Considering the hazardous conditions in which pirates lived, working out of places that were hotbeds of malaria, dysentery, and various fevers, it seems as if they were either remarkably healthy by the standards of the time, or else that their surgeons did a remarkably good job. That the famous pirate Henry Morgan managed to gather a force of 1,500 men capable of hacking a trail through jungles and marshes to cross the Isthmus of Panama, is a testimony to the skill of his surgeon, John Esquemeling, even if Esquemeling did write an extremely disloyal book about his employer afterwards. Not only did Morgan’s crew survive conditions that defeated the French canal-builder De Lesseps two centuries later, but they managed to seize and loot the City of Panama at the end of the nightmare crossing — quite a testament to their physical condition, considering that they had been reduced to cooking and eating bits of leather on the way.
Years afterward, Morgan was interviewed by the eminent doctor and naturalist, Sir Hans Sloane, who was collecting specimens for the Chelsea Physic Garden at the time. This was a place where exotic plants from all around the world were cultivated for the use of medicine and science, one of the crops being the cotton seeds that were the foundation of the industry in the Southern United States. Later — in 1722 — Sir Hans presented the garden to the Apothecaries’ Company, on condition that they maintained it for “the manifestation of the glory, power, and wisdom of God, in the works of creation,” presumably with Sir Henry Morgan’s donated plants still forming part of the collection.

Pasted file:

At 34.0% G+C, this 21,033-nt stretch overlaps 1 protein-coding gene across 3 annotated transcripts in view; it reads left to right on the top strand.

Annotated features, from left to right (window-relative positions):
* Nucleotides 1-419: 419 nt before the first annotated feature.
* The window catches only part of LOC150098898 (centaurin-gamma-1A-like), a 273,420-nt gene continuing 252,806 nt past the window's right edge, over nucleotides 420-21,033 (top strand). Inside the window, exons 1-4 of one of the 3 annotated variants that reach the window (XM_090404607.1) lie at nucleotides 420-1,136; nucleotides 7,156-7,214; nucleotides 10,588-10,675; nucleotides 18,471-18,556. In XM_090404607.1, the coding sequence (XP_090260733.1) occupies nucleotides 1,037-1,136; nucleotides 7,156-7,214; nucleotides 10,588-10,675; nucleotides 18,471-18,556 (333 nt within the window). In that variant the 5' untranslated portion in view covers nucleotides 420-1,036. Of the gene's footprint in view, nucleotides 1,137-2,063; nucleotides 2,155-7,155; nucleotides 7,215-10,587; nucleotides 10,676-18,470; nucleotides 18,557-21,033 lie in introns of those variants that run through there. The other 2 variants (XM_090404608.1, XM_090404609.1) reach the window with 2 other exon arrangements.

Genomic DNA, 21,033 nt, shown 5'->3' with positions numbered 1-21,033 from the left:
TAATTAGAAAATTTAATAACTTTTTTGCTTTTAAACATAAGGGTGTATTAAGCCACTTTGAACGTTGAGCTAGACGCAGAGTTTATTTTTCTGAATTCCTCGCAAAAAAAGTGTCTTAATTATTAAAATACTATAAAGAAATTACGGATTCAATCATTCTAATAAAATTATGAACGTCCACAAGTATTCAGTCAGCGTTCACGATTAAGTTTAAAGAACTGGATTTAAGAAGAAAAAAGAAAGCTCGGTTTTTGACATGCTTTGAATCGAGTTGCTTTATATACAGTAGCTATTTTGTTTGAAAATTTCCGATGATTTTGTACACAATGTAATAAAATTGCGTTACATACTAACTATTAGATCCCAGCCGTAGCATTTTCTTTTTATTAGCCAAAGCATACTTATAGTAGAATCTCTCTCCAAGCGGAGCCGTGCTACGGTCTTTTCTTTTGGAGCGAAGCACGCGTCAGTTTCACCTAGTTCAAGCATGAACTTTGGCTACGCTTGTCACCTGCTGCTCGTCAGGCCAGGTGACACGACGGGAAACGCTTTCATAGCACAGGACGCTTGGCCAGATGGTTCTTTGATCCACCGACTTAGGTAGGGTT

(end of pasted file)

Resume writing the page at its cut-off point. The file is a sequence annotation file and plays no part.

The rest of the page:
It was not unknown for swashbuckling surgeons to finish up in command of ships. One such was “the Quicksilver Doctor,” Thomas Dover, who for many years was in private practice in Bristol, but then, at the strange age of 48, suddenly decided that life had got tedious, and went to sea with the famous privateer captain, Woodes Rogers. First, Dover rescued Robinson Crusoe (a.k.a. Alexander Selkirk) from his self-imposed exile on the island of Juan Fernandez. Then, in 1709, in command of a captured Spanish ship, he sacked the port of Guayaquil, sailing off with a fortune in loot. When plague struck his ship, Dover cured 172 men by bleeding them from both arms until they fainted.
After that, much enriched by the money his adventure had earned him — comprising a salary of 423 pounds sterling, one hundred pounds “storm money,” twenty-four pounds “plunder money,” and a share of the booty that totaled 2,755 pounds — he set up in private practice in London. He was a great believer in mercury as a medicine (the origin of his nickname), and also invented Dover’s powder, a mixture of opium and a Brazilian root called ipecacuanha that was prescribed for colds, coughs, insomnia, rheumatism, pleurisy, and dysentery, well into the twentieth century, until it was supplanted by antibiotics. Dover set forth his theories in a book called The Ancient Physician’s Legacy to his Country, which became a steady bestseller, and so it probably goes without saying that by the time he expired at the age of eighty-two, Captain/Doctor Thomas Dover was a very rich old fellow.